GNSS-based multistatic SAR

Nithirochananont, Ussanai (2021). GNSS-based multistatic SAR. University of Birmingham. Ph.D.

Text - Accepted Version
Available under License All rights reserved.

Download (4MB) | Preview


Synthetic aperture radar (SAR) is an efficient tool in remote sensing for imaging the Earth’s surface to detect, monitor, and assess its changes. Despite SAR is widely used worldwide, its operation mainly uses monostatic and bistatic configuration. In contrast, multistatic configuration is confined to simulation level, at least in open literature. This thesis experimentally explored the potential of passive multistatic SAR imaging using Global Navigation Satellite Systems (GNSS) as transmitters of opportunity and a single stationary receiver on the ground, and established a practical framework for GNSS-based multistatic SAR.

During the experiment, a passive SAR system recorded satellite signal reflections off a target area from four GNSS satellites and processed these signals into bistatic images. Those images were combined using both coherent and non-coherent combination techniques to form multistatic imagery. The obtained results showed that the non-coherent multistatic method enhanced information space and revealed object geometric features such as edges, shapes, and dimensions. In addition, variations of bistatic scattering obtained from individual images can be used to coarsely classify different object types. The results also confirmed that a coherent combination of SAR images with such a system was possible and improved spatial resolution as well as power budget.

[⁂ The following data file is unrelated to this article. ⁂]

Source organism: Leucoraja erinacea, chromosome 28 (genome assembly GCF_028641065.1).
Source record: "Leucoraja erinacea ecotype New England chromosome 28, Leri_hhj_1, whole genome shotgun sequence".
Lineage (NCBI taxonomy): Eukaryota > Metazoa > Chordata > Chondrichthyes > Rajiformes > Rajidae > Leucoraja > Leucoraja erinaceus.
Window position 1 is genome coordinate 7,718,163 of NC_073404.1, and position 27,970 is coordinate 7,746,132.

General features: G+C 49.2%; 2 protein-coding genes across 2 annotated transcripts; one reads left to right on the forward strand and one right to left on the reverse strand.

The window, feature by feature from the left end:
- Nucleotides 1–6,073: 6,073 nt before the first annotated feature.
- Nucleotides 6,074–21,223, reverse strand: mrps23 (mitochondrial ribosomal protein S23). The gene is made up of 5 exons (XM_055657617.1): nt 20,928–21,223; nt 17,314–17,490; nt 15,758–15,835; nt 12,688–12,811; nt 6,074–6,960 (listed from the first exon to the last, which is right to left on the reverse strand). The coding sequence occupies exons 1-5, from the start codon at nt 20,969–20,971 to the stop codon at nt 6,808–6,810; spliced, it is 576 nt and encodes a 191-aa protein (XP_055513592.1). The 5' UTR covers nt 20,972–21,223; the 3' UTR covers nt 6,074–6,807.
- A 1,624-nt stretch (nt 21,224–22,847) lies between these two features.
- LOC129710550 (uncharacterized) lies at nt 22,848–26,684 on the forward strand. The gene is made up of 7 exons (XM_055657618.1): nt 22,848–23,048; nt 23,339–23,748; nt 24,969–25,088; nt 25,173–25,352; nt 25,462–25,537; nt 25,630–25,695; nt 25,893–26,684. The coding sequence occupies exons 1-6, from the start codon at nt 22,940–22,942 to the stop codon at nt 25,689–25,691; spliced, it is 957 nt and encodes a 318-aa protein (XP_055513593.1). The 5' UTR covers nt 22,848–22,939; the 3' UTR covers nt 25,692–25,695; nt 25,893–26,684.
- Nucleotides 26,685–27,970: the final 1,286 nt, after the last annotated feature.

Type of Work: Thesis (Doctorates > Ph.D.)
Award Type: Doctorates > Ph.D.
Licence: All rights reserved
College/Faculty: Colleges (2008 onwards) > College of Engineering & Physical Sciences
School or Department: School of Engineering, Department of Electronic, Electrical and Systems Engineering
Funders: Other
Other Funders: The Royal Thai Government
Subjects: T Technology > TK Electrical engineering. Electronics Nuclear engineering


Request a Correction Request a Correction
View Item View Item


Downloads per month over past year